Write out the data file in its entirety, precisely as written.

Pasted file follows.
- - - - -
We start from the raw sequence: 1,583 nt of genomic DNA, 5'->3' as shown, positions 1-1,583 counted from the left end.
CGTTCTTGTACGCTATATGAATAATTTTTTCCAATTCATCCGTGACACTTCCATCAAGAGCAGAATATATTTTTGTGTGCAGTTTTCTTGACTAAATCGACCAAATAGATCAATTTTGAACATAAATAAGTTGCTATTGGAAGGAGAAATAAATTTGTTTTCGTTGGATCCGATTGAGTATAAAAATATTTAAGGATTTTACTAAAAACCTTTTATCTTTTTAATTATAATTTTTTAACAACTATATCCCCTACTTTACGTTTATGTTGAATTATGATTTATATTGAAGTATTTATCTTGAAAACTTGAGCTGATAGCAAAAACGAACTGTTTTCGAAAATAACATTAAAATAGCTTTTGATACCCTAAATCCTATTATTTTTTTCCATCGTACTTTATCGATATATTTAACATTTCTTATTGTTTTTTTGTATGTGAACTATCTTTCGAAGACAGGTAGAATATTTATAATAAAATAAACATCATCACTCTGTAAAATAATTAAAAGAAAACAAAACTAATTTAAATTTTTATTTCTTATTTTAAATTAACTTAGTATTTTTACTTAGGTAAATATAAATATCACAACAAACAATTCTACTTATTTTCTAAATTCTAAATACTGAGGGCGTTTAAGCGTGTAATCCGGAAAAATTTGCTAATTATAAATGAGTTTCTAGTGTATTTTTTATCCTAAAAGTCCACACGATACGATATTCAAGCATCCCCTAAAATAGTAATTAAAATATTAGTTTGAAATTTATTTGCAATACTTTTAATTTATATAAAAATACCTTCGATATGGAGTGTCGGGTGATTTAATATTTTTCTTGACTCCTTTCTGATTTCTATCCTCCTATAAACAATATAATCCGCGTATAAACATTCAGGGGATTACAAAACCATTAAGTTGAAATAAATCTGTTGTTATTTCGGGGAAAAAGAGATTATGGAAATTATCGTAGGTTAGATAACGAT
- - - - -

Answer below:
We start from the raw sequence: 1,583 nt of genomic DNA, 5'->3' as shown, positions 1-1,583 counted from the left end.
CGTTCTTGTACGCTATATGAATAATTTTTTCCAATTCATCCGTGACACTTCCATCAAGAGCAGAATATATTTTTGTGTGCAGTTTTCTTGACTAAATCGACCAAATAGATCAATTTTGAACATAAATAAGTTGCTATTGGAAGGAGAAATAAATTTGTTTTCGTTGGATCCGATTGAGTATAAAAATATTTAAGGATTTTACTAAAAACCTTTTATCTTTTTAATTATAATTTTTTAACAACTATATCCCCTACTTTACGTTTATGTTGAATTATGATTTATATTGAAGTATTTATCTTGAAAACTTGAGCTGATAGCAAAAACGAACTGTTTTCGAAAATAACATTAAAATAGCTTTTGATACCCTAAATCCTATTATTTTTTTCCATCGTACTTTATCGATATATTTAACATTTCTTATTGTTTTTTTGTATGTGAACTATCTTTCGAAGACAGGTAGAATATTTATAATAAAATAAACATCATCACTCTGTAAAATAATTAAAAGAAAACAAAACTAATTTAAATTTTTATTTCTTATTTTAAATTAACTTAGTATTTTTACTTAGGTAAATATAAATATCACAACAAACAATTCTACTTATTTTCTAAATTCTAAATACTGAGGGCGTTTAAGCGTGTAATCCGGAAAAATTTGCTAATTATAAATGAGTTTCTAGTGTATTTTTTATCCTAAAAGTCCACACGATACGATATTCAAGCATCCCCTAAAATAGTAATTAAAATATTAGTTTGAAATTTATTTGCAATACTTTTAATTTATATAAAAATACCTTCGATATGGAGTGTCGGGTGATTTAATATTTTTCTTGACTCCTTTCTGATTTCTATCCTCCTATAAACAATATAATCCGCGTATAAACATTCAGGGGATTACAAAACCATTAAGTTGAAATAAATCTGTTGTTATTTCGGGGAAAAAGAGATTATGGAAATTATCGTAGGTTAGATAACGAT